Why Did the Laki Euprtion Happen?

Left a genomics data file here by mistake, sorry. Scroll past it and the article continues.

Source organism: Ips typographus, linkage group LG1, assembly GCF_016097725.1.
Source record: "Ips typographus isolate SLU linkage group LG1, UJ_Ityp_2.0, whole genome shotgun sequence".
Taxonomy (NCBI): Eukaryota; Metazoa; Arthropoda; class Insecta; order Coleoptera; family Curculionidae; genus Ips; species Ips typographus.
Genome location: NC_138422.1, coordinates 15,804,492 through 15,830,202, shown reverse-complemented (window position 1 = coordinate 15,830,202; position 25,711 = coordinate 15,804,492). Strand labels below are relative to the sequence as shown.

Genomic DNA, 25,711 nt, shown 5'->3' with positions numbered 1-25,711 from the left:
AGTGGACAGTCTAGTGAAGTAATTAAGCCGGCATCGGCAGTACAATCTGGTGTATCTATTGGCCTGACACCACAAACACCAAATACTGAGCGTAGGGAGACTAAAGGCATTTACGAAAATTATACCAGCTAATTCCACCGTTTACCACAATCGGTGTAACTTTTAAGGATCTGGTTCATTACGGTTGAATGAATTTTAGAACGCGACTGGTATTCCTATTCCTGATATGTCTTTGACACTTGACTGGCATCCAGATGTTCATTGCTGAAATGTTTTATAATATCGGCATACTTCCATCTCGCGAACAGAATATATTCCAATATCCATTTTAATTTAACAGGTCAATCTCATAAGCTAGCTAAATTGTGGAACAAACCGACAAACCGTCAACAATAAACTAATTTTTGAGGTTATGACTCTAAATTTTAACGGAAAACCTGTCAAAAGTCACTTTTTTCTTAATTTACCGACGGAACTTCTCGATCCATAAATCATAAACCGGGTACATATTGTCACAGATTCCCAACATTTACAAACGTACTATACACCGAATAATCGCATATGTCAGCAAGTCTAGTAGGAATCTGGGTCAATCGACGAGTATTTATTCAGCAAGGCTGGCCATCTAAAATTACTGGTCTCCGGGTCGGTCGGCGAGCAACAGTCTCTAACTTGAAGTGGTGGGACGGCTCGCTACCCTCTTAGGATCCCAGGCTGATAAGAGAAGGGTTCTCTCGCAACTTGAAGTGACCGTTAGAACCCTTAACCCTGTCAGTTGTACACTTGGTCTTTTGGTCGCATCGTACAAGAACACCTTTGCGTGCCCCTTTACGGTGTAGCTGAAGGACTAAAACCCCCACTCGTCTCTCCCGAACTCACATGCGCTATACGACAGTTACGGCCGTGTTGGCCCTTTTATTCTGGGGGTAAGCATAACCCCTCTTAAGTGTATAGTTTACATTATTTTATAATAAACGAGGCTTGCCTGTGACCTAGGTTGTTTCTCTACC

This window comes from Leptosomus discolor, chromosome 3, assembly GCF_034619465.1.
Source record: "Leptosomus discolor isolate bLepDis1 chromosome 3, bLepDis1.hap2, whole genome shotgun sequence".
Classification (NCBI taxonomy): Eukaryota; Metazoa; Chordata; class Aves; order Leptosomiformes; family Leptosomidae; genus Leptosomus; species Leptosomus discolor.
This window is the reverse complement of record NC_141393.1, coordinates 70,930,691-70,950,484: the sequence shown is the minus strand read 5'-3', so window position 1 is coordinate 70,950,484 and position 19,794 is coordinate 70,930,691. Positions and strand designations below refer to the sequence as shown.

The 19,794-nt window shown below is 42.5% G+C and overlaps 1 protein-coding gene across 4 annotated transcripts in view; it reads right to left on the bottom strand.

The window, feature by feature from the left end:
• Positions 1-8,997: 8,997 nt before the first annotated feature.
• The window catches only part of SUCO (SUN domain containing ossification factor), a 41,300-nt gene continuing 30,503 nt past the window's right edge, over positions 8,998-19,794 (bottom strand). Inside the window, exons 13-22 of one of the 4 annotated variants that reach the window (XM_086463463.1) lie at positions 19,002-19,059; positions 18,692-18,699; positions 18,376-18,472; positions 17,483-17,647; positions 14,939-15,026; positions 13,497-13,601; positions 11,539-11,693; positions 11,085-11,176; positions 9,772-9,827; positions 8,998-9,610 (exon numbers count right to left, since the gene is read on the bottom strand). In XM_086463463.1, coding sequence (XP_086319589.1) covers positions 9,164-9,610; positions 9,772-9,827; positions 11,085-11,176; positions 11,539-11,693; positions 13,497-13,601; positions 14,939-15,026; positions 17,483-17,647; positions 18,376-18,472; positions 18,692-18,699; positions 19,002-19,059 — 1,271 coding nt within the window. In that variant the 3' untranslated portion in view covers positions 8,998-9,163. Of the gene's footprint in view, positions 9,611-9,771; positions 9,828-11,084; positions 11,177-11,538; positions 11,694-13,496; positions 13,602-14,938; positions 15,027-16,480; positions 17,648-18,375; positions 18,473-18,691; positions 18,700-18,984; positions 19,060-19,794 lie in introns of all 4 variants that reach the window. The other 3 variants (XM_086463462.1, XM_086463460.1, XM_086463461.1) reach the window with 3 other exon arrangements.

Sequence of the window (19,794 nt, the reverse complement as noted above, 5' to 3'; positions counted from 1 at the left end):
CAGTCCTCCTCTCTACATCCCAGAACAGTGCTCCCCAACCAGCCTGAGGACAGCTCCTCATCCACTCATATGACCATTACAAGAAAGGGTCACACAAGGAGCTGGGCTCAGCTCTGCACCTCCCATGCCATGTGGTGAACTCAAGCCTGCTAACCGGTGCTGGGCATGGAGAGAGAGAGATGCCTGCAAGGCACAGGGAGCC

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Scientific report on Laki eruption Laki volcano September marks the anniversary of the famed eruption in Iceland — one of the largest volcanic eruptions in recorded history. It did have a profound impact on people living around the entire Northern Hemisphere for years afterwards by killing almost half of the world's population and almost all of Iceland's livestock. Map of Iceland Iceland sometimes referred to in full as the Republic of Iceland is a Nordic island country marking the juncture between the North Atlantic and the Arctic Ocean, on the Mid-Atlantic Ridge. The country has a population of 321,857 and a total area of 103,000 km2 (40,000 sq mi), which makes it the most sparsely populated country in Europe. The capital and largest city is Reykjavík, with the surrounding areas in the southwestern region of the country being home to two-thirds of the country's population. Reykjavík is the most northern capital in the world. Iceland is volcanically and geologically active. The interior consists mainly of a plateau characterized by sand and lava, mountains and glaciers, while many glacial rivers flow to the sea through the lowlands. Iceland is warmed by the Gulf Stream. The Laki eruption wasn’t really a single event, but rather 8 months’ worth of lava flows and explosions that ejected an astounding 14.7 km cubed of ballistic lava that came out of 140 vents. The eruption was caused by small earthquakes that were hardly detected by the seismometers the eruption caused a gigantic amount of smog and poisonous gasses to envelope Iceland in a matter of days which caused at least 10,000-15,000 deaths in Iceland alone. Consequences in Iceland Affects of a volcanic eruption An estimated 20–25% of the population died in the famine and fluoride poisoning after the fissure eruptions ceased. Around 80% of sheep, 50% of cattle and 50% of horses died because of

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